Friday Five: Amazon launches child-friendly speaker in UK

Zone’s Ross Basham handpicks and shares the five best new stories on digital trends, experiences and technologies…

1. Amazon launches kid-friendly speaker in UK

Amazon is launching a child-friendly version of its Echo Dot smart speaker in the UK. The speaker — available with either a panda or tiger design — is billed as a learning tool, allowing children “to have fun and learn with Alexa”. It will have parental controls to allow parents to block things such as explicit lyrics and set time limits.

The Echo Dot Kids was released in the US several years ago and has run into trouble with privacy campaigners and child protection groups. They filed a complaint with the Federal Trade Commission, saying that while the device offered parental controls, it did not offer control over how Amazon interacts with their children’s data.

2. New ‘right to repair’ rules come into effect

Manufacturers must make home products such as dishwashers and washing machines easier to repair under new standards that came into effect yesterday. The new energy efficiency rules are designed to tackle ‘premature obsolescence’ — a short lifespan deliberately built into an appliance to make consumers buy new ones.

Manufacturers are now legally obliged to make spare parts for products available to consumers for the first time so that electrical appliances can be fixed easily. It is hoped the rules will extend the lifespan of products by up to 10 years, thereby reducing the 1.5m tonnes of electrical waste generated in the UK every year.

3. Facebook is training robots to do our chores

Away from its social networking services, one of Facebook’s side hustles is training AI robots to navigate home environments and perform all the chores we don’t want to do. In 2019 it released AI Habitat, an open-source simulation platform of photo-realistic 3D home environments. Now here’s the next version: Habitat 2.0.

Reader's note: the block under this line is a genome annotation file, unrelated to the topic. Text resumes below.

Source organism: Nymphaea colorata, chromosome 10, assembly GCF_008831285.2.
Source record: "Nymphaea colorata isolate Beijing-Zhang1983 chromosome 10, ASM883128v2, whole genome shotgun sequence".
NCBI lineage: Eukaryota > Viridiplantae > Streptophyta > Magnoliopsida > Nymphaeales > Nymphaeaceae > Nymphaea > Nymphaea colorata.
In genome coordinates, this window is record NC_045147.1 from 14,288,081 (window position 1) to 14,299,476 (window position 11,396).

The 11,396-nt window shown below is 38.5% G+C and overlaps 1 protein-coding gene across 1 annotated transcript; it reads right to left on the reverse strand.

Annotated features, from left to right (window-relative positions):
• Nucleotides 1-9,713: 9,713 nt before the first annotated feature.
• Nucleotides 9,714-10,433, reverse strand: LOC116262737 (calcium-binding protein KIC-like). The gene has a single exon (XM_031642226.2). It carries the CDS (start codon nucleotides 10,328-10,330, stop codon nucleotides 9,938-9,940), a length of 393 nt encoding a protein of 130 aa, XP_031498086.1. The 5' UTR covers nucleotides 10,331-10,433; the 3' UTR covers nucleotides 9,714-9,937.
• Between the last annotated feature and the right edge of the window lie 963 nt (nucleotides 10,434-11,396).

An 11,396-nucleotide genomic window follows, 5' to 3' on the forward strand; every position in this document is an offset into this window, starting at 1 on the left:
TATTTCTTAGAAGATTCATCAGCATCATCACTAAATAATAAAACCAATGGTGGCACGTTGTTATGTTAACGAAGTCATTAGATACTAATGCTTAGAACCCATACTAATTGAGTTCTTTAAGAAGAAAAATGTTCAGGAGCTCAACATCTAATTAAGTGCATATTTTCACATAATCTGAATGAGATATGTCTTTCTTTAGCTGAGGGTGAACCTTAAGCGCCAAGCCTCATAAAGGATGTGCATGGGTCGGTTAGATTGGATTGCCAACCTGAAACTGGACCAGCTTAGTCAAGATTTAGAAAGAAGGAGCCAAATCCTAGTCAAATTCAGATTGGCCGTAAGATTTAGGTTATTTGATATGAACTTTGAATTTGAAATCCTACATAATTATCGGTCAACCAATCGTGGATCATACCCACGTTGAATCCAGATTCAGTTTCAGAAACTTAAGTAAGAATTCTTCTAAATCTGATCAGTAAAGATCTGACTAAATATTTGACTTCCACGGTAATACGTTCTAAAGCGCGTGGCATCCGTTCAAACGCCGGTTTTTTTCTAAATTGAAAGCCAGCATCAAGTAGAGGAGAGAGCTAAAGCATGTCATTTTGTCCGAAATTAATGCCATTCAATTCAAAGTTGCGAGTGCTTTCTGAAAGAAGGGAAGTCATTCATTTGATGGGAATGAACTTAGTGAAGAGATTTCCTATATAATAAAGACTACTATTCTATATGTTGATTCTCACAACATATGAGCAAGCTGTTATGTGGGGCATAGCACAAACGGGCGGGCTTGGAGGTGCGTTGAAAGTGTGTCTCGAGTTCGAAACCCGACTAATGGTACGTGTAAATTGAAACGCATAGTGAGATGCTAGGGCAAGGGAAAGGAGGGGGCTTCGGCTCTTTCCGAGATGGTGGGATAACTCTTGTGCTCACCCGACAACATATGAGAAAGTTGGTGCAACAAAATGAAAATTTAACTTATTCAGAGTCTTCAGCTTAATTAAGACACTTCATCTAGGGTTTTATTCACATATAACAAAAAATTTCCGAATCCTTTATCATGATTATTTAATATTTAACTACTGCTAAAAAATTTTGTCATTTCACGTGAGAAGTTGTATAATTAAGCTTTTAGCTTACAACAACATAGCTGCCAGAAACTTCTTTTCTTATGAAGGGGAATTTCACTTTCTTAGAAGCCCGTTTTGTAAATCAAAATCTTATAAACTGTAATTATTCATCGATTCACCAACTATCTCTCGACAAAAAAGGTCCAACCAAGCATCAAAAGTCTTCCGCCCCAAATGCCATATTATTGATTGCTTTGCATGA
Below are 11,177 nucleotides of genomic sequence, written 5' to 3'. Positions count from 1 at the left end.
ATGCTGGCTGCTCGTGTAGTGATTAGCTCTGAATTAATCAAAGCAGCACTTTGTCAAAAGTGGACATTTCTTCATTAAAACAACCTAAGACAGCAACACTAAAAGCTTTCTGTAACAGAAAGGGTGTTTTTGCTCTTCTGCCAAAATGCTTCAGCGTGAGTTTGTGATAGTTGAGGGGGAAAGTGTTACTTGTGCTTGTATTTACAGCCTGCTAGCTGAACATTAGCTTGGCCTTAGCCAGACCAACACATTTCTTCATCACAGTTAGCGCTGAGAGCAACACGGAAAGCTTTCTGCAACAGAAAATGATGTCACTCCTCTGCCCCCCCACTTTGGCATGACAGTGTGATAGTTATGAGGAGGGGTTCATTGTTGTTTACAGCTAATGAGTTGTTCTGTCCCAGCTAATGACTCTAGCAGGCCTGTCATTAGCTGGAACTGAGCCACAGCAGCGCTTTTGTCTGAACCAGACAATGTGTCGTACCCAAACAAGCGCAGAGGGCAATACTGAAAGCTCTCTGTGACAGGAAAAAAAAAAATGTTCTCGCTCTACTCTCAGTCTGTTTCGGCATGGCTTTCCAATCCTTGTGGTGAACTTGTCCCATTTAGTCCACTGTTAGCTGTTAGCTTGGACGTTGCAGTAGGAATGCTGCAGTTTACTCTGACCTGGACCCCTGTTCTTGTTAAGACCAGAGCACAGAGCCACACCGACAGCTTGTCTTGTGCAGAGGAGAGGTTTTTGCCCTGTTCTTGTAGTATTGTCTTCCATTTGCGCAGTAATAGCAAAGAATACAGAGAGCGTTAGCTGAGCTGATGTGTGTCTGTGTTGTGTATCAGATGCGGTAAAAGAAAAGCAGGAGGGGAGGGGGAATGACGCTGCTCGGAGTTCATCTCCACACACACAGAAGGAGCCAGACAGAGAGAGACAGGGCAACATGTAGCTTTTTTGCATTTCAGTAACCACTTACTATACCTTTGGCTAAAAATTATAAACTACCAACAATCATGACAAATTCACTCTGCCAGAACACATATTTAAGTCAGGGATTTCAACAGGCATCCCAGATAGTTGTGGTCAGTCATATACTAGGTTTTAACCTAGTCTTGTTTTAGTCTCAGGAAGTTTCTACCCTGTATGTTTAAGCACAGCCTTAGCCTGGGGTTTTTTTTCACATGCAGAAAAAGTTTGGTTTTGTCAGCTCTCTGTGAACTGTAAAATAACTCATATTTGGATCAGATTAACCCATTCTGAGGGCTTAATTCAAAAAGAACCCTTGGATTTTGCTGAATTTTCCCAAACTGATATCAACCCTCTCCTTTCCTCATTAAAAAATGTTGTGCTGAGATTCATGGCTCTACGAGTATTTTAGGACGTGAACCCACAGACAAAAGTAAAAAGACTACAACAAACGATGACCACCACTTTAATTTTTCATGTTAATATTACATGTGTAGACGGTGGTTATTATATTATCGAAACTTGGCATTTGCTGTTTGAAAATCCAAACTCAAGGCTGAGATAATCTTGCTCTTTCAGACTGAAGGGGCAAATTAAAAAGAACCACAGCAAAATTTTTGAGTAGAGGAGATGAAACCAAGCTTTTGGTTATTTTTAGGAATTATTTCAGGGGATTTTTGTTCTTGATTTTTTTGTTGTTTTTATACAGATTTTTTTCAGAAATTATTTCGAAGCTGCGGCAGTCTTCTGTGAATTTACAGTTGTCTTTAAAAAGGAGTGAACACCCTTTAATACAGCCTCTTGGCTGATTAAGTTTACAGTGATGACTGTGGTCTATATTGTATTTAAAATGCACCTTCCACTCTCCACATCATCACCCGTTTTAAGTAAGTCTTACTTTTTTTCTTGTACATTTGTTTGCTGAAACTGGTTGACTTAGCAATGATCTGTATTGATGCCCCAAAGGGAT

This features vastly improved speeds, new benchmarks and a reconstructed dataset that will allow robots to be trained to complete tasks in interactive 3D environments. These tasks could be things like stocking the fridge, loading the dishwasher and even taking the bins out. Come on in, robot butlers, it’s time for you to shine!

4. Instagram ‘no longer a photo-sharing app’

It’s been a phrase we’ve heard a lot in the past few years, but Instagram is pivoting to video as its content of choice, in response to the explosive success of TikTok and YouTube’s influencer-driven video content. “We’re no longer a photo-sharing app or a square photo-sharing app,” Instagram head Adam Mosseri has announced.

Instead, the platform is going to implement several new video-led initiatives, such as experimenting with recommending users full-screen videos in their feeds, including those from accounts they do not already follow. Instagram has already introduced Reels, which is basically a direct copy of TikTok’s format.

5. Where we’re going, we don’t need roads…

Back to the Future Part II predicted we’d be zooming around the skies in flying cars by 2015. Well, it’s six years late but science fiction moved closer to reality this week when a prototype flying car completed a 35-minute flight between two Slovakian cities. AirCar is a hybrid that transforms from sports car to aircraft in three minutes.

The vehicle can seat two people, has flown at 8,200ft and has a maximum cruising speed of 118mph. Morgan Stanley has predicted that the flying car industry will be worth $15 trillion by 2040, with implications for the future of passenger travel, defence and goods transportation. No word on those tiny rehydrating pizzas, sadly.



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